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How open source solves the innovation problem

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OSS
Drupal

A couple of weeks ago, a Chief Digital Officer (CDO) of one of the largest mobile telecommunications companies in the world asked me how a large organization such as hers should think about organizing itself to maintain control over costs and risks while still giving their global organization the freedom to innovate.

When it comes to managing their websites and the digital customer experience, they have over 50 different platforms managed by local teams in over 50 countries around the world, she told me. Her goal is to improve operational efficiency, improve brand consistency, and set governance by standardizing on a central platform. The challenge is that they have no global IT organization that can force the different teams to re-platform.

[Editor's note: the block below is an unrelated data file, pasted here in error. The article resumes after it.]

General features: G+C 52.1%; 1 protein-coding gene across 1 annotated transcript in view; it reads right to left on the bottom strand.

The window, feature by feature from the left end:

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European Commission site developers eying Drupal 8

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Drupal

The performance and scalability improvements promised by the upcoming, 8th version of Drupal are getting the attention of the Drupal website builders working for the European Commission. The open source content management system will also be able to accommodate larger sites, and will also improve delivery of turnkey web site solutions (Software As A Service, SAAS), the EC developers notice.

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Drupal-based farmOS manages food, farmers, and community

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Drupal